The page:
Triple Sugar Iron (TSI) Agar Test :Composition, Principle, Procedure, Result and Interpretation

Triple Sugar Iron Agar test

Triple Sugar Iron Agar Test

Triple Sugar Iron Agar test is a combo test and useful for identification of mainly gram-negative bacteria, on the basis of following tests-

  • fermenter or oxidizer or non-utilizer of carbohydrates like glucose, lactose, or sucrose
  • production of hydrogen sulfide (H2S)
  • formation of gas

Composition of Triple Sugar Iron Agar

Triple Sugar Iron Agar (TSI) (Oxoid, England)

Ingredients                                  gm/liter

  • Lab-lemco powder                       3.0
  • Yeast Extract                                     3.0
  • Peptone                                               20.0
  • Lactose                                                10.0
  • Sucrose                                                10.0
  • Glucose                                               1.0
  • Ferric Citrate                                    0.3
  • Sodium Chloride                          5.0
  • Sodium Thiosulphate               0.3
  • Phenol Red                                      0.024
  • Agar                                                    12.0
  • Final pH (at 25ºC)                  7.4±0.2

Preparation of Triple Sugar Iron Agar

  1. Dissolve 65 grams of the medium in 1000 ml of distilled water.
  2. Sterilize by autoclaving at 115ºC pressure for 15 minutes.
  3. Allow the medium to set in slope form with a butt about 2.5 inches in length.

Principle of Triple Sugar Iron (TSI) Agar Test

The TSI agar contains casein and meat peptones, phenol red as the pH indicator, 0.1% glucose, 1% lactose, and 1% sucrose for fermentation. Ferric or ferrous ions and sodium Thiosulphate are present to detect hydrogen Sulphide production. Organisms that are non-lactose fermenting initially produce a yellow slant due to the production of acid from glucose. The small amount of glucose is rapidly depleted. Oxidative metabolism continues in the slant after the low concentration of glucose has been depleted, producing an alkaline pH from the aerobic breakdown of peptone; the slant turns red. There is no oxygen penetration into the butt and no oxidative metabolism; the butt remains acid and yellow. Thus, a non-lactose fermenting organism yields an alkaline (K) slant over an acid (A) butt (K/A); red slant; yellow butt). Lactose fermenting and/or sucrose-fermenting bacteria continue to produce a large amount of acid in the slant and butt so the reaction in both remains acid (A/A; yellow slant; yellow butt). If the slant and butt remain neutral, the organism is not capable of fermenting glucose or other sugars (K/K; red slant; red butt). Gas production from sugar fermentation is indicated by bubbles, the fracturing of the medium, or displacement of the medium. Hydrogen Sulfide is produced by the action of the bacteria with sodium Thiosulphate. This is detected by the reduction of ferric ions to produce a black precipitate.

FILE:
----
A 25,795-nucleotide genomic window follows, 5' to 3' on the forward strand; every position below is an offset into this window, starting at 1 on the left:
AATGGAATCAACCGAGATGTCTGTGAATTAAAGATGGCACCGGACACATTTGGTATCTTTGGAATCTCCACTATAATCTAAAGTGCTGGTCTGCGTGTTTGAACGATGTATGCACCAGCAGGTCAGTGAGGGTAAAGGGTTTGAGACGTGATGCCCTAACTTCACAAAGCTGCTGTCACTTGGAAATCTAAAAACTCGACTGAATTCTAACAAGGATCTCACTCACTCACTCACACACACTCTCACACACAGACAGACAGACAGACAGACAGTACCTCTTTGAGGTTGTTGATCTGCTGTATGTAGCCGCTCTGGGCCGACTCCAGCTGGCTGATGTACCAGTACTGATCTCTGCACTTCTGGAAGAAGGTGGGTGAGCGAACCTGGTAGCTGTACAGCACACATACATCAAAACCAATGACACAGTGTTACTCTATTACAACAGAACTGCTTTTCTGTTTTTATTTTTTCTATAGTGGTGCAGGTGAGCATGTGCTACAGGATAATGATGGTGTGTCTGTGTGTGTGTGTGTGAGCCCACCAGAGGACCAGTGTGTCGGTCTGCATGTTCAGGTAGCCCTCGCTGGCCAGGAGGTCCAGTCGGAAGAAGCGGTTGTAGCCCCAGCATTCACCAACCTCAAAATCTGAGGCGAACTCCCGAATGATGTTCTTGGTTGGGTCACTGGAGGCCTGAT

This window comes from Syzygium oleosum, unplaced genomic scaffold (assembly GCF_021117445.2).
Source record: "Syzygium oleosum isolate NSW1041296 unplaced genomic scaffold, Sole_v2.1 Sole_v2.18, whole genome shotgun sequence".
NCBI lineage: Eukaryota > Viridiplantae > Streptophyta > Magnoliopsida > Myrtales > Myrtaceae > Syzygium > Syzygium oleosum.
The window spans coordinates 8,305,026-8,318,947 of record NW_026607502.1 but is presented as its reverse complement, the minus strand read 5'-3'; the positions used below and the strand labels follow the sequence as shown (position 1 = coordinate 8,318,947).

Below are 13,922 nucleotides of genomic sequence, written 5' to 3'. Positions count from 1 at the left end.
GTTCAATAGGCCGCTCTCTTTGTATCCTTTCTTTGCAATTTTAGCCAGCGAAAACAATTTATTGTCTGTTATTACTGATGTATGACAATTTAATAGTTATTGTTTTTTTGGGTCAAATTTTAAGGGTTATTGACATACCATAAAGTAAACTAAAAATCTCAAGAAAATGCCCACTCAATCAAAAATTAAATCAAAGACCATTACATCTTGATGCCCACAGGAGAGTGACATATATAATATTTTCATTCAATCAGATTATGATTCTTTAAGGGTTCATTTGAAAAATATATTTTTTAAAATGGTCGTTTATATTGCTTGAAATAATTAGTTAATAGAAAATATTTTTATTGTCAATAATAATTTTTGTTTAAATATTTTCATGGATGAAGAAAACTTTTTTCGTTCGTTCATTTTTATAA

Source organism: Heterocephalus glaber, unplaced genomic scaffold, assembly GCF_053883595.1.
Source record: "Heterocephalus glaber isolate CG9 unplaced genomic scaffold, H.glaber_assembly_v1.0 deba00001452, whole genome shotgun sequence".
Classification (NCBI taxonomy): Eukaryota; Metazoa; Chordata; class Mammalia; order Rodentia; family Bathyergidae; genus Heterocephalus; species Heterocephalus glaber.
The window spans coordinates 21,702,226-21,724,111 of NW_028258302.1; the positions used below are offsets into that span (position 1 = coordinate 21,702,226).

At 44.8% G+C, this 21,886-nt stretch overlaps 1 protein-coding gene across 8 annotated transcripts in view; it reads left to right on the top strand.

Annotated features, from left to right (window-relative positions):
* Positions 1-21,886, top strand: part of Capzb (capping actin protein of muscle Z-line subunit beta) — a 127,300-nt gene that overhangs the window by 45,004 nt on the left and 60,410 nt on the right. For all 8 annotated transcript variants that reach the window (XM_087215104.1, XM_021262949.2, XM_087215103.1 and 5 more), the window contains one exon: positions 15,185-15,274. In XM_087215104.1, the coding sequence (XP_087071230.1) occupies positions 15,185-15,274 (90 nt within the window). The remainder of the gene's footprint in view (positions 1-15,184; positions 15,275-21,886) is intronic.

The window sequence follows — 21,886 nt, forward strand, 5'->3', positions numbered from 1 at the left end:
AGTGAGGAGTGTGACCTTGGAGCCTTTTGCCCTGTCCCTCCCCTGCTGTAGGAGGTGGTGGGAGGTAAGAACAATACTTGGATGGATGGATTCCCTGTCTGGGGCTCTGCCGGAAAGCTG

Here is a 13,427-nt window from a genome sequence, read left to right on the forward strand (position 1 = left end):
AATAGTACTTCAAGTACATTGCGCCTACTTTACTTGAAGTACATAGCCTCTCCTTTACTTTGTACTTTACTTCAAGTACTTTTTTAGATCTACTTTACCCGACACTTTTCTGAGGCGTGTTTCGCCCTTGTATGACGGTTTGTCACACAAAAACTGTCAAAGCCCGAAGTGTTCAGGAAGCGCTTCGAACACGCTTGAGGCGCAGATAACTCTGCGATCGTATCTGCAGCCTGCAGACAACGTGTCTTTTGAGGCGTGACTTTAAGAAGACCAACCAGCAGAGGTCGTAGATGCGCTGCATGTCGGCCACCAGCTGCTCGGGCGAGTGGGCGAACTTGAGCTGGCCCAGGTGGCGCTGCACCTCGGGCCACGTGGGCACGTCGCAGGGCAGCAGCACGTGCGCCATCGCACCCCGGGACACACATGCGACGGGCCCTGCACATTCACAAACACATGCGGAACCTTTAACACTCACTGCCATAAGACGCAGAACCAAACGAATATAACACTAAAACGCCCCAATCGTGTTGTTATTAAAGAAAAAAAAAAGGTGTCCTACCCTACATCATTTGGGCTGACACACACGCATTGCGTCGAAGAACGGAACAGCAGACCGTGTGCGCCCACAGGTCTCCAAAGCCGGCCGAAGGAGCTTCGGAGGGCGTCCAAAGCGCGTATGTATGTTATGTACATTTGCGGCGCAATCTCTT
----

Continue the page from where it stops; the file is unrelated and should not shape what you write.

Procedure of Triple Sugar Iron Agar Test

  1. Stab and streak the test organism on the surface of TSI.
  2. Incubate at 37ºC for 24 hours.
  3. Acid production limited only to the butt region of the tube is indicative glucose utilization, while acid production in slant and butt indicates sucrose or lactose fermentation.

Result and interpretation of Triple Sugar Iron Agar Test

  1. Yellow (Acid)/ Yellow (Acid), Gas, H2S: Lactose/Sucrose fermenter, H2S producer.
  2. Red (Alkaline)/ Yellow (Acid), No gas, No H2S: Only Glucose, not Lactose/Sucrose fermenter, anaerogenic, No H2S production.
  3. Red (Alkaline)/ No change: Glucose, Lactose, and Sucrose Non-fermenter.
  4. Yellow (Acid)/ No change: Glucose oxidizer
  5. No change/No change: Non-fermenter.

Further Readings

  1. Cowan & Steel’s Manual for identification of Medical Bacteria. Editors: G.I. Barron & R.K. Felthani, 3rd ed 1993, Publisher Cambridge University Press.
  2. Bailey & Scott’s Diagnostic Microbiology. Editors: Bettey A. Forbes, Daniel F. Sahm & Alice S. Weissfeld, 12th ed 2007, Publisher Elsevier.
  3. Clinical Microbiology Procedure Handbook, Chief in editor H.D. Isenberg, Albert Einstein College of Medicine, New York, Publisher ASM (American Society for Microbiology), Washington DC.
  4. Colour Atlas and Textbook of Diagnostic Microbiology. Editors: Koneman E.W., Allen D.D., Dowell V.R. Jr, and Sommers H.M.
  5. Jawetz, Melnick and Adelberg’s Medical Microbiology. Editors: Geo. F. Brook, Janet S. Butel & Stephen A. Morse, 21st ed 1998, Publisher Appleton & Lance, Co Stamford Connecticut.
  6. Mackie and Mc Cartney Practical Medical Microbiology. Editors: J.G. Colle, A.G. Fraser, B.P. Marmion, A. Simmous, 4th ed, Publisher Churchill Living Stone, New York, Melborne, Sans Franscisco 1996.
  7.  Textbook of Diagnostic Microbiology. Editors: Connie R. Mahon, Donald G. Lehman & George Manuselis, 3rd edition2007, Publisher Elsevier.
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